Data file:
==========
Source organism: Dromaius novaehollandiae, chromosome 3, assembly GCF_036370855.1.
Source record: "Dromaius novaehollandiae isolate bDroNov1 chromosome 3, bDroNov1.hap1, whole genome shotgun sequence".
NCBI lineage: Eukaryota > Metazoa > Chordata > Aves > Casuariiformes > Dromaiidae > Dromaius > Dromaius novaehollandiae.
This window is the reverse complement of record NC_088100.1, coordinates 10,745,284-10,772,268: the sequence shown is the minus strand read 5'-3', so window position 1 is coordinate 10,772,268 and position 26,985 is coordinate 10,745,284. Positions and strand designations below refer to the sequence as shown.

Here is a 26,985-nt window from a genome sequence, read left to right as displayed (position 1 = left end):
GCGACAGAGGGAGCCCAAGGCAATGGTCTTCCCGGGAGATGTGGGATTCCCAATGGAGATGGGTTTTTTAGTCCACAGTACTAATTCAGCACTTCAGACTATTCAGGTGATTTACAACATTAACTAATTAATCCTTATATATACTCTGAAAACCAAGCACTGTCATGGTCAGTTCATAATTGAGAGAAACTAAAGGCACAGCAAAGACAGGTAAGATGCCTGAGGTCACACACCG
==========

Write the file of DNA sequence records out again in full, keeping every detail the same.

Source organism: Dromaius novaehollandiae, chromosome 3, assembly GCF_036370855.1.
Source record: "Dromaius novaehollandiae isolate bDroNov1 chromosome 3, bDroNov1.hap1, whole genome shotgun sequence".
NCBI lineage: Eukaryota > Metazoa > Chordata > Aves > Casuariiformes > Dromaiidae > Dromaius > Dromaius novaehollandiae.
This window is the reverse complement of record NC_088100.1, coordinates 10,745,284-10,772,268: the sequence shown is the minus strand read 5'-3', so window position 1 is coordinate 10,772,268 and position 26,985 is coordinate 10,745,284. Positions and strand designations below refer to the sequence as shown.

Here is a 26,985-nt window from a genome sequence, read left to right as displayed (position 1 = left end):
GCGACAGAGGGAGCCCAAGGCAATGGTCTTCCCGGGAGATGTGGGATTCCCAATGGAGATGGGTTTTTTAGTCCACAGTACTAATTCAGCACTTCAGACTATTCAGGTGATTTACAACATTAACTAATTAATCCTTATATATACTCTGAAAACCAAGCACTGTCATGGTCAGTTCATAATTGAGAGAAACTAAAGGCACAGCAAAGACAGGTAAGATGCCTGAGGTCACACACCG